The two natural disasters that hit Collinsville in January and March 2007 created unexpected crises that brought terrible sufferings to the residents of Collinsville. The town’s power supply was knocked down by severe storm that forced the residents “not only to face the onset of nightfall in storms conditions with no power, but also potential disruptions to their electricity supply for up to two weeks while complex technical repairs were undertaken.”[2] The resident suffered not only utter discomfort resulting from this calamities, but also of the absence of other personal comforts such as adequate water supply, air-conditioning system, the communication system via cellular phone and computer and internet based services, electric fans, and so on. What was even more stressful is the uncertainty that the power supply can be restored soon as the initial information was that it might take up to two weeks before the power could be safely restored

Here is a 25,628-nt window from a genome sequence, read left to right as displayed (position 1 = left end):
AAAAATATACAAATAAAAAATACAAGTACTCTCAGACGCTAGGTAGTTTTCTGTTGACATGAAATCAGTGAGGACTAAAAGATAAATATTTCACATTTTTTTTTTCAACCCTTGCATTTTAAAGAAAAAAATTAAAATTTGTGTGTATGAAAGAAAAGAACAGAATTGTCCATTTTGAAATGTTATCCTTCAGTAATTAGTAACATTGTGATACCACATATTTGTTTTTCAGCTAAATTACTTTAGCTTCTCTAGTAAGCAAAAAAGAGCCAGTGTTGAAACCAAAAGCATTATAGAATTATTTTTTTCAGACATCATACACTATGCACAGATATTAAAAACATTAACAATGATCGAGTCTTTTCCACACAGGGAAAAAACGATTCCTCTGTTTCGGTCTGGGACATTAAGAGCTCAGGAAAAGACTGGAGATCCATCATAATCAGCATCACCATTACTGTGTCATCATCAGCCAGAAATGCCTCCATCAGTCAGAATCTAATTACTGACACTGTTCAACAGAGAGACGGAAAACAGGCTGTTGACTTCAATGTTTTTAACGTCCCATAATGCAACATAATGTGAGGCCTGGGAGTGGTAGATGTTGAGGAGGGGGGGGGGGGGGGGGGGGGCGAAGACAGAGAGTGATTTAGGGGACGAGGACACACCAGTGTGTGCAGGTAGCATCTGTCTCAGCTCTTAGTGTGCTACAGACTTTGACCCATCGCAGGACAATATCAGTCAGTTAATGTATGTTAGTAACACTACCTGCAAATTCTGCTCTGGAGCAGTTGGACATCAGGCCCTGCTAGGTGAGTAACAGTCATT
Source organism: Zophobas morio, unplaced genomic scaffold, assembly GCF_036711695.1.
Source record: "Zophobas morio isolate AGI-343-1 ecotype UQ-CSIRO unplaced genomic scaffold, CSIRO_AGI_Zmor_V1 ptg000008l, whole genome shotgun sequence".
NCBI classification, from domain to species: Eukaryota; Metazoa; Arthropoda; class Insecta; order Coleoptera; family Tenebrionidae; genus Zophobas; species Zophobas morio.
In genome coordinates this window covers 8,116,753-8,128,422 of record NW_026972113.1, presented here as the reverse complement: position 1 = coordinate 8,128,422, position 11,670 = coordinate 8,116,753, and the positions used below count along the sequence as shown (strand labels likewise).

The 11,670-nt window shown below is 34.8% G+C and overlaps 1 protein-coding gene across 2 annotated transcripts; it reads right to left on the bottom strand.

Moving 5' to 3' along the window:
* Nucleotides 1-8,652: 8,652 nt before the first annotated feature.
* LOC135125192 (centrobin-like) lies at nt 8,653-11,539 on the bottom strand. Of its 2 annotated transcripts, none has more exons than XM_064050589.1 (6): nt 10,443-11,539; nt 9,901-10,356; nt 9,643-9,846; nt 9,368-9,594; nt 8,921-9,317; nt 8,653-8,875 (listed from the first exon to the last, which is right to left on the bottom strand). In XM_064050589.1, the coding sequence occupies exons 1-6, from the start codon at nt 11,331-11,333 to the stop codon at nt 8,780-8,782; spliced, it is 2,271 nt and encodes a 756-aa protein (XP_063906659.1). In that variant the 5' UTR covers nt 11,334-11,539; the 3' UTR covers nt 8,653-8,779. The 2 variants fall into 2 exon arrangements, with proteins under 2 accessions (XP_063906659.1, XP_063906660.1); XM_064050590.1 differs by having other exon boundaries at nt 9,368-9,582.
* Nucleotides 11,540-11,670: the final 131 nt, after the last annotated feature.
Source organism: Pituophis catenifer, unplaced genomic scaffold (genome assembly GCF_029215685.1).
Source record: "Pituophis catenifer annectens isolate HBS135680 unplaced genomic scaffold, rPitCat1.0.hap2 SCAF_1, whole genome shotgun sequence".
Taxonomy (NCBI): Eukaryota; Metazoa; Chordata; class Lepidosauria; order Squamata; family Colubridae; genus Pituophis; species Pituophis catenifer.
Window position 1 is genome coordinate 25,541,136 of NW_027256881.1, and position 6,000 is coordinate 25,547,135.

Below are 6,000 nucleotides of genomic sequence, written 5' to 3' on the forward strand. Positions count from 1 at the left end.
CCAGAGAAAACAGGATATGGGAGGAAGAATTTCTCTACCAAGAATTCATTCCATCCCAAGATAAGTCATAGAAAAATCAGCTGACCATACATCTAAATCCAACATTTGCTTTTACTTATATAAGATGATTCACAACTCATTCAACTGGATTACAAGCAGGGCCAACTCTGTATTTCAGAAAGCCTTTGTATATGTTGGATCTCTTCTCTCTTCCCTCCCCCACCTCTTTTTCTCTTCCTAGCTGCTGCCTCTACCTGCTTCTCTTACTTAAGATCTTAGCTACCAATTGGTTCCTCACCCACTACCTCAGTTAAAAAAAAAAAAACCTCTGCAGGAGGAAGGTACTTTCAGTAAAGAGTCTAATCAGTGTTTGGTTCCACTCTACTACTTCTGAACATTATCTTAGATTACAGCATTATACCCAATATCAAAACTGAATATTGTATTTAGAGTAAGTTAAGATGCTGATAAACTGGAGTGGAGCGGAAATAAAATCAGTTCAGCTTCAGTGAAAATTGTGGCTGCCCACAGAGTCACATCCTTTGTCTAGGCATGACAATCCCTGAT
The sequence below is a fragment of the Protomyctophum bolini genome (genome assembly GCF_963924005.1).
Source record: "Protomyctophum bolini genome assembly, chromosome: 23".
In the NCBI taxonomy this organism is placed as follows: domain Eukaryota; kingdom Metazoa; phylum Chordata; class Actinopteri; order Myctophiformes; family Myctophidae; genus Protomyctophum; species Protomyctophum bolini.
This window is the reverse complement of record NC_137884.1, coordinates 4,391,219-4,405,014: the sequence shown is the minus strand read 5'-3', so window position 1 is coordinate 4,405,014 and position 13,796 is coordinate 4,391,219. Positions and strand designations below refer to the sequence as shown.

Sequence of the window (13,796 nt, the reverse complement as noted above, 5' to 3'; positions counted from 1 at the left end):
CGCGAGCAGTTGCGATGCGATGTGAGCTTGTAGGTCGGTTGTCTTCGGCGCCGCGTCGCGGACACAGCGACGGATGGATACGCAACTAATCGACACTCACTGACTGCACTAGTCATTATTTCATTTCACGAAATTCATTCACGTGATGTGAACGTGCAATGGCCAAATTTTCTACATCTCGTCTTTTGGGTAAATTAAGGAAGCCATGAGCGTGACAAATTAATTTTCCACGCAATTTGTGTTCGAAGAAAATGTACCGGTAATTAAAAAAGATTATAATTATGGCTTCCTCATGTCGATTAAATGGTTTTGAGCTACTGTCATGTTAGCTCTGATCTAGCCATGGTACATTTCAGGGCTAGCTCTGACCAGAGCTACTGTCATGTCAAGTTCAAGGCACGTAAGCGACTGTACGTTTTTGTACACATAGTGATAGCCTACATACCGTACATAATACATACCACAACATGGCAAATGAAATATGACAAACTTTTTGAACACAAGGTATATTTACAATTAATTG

In view of Coombs model of crises response strategies, both companies had obviously met Coomb’s requirements with regards to the approach they have taken to deal with the crises. The approach was obviously designed, aside from quickly restoring the power supply, to keep the residents well informed of the developments, as well as to insure them of the management concerns and supports. This was evident in the management action to reinforce their efforts by sending senior officials on the area to developed meaningful relationship with key stakeholders. Looking at Coombs four postures namely: deny, diminish, reinforce, and rebuild, some of these postures were evident in the crises response taken by the companies.

    A.    The denial posture